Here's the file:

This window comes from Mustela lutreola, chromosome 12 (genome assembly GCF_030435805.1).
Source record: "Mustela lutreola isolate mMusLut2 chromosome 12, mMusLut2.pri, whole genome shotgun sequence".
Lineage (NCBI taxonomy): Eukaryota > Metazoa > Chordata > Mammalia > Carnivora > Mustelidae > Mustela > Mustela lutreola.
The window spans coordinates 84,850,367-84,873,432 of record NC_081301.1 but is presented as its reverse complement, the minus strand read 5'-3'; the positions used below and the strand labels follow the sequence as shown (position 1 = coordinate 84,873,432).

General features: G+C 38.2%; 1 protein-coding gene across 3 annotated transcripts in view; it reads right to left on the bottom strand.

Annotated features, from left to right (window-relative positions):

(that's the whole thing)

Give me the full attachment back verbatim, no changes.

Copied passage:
This window comes from Mustela lutreola, chromosome 12 (genome assembly GCF_030435805.1).
Source record: "Mustela lutreola isolate mMusLut2 chromosome 12, mMusLut2.pri, whole genome shotgun sequence".
Lineage (NCBI taxonomy): Eukaryota > Metazoa > Chordata > Mammalia > Carnivora > Mustelidae > Mustela > Mustela lutreola.
The window spans coordinates 84,850,367-84,873,432 of record NC_081301.1 but is presented as its reverse complement, the minus strand read 5'-3'; the positions used below and the strand labels follow the sequence as shown (position 1 = coordinate 84,873,432).

General features: G+C 38.2%; 1 protein-coding gene across 3 annotated transcripts in view; it reads right to left on the bottom strand.

Annotated features, from left to right (window-relative positions):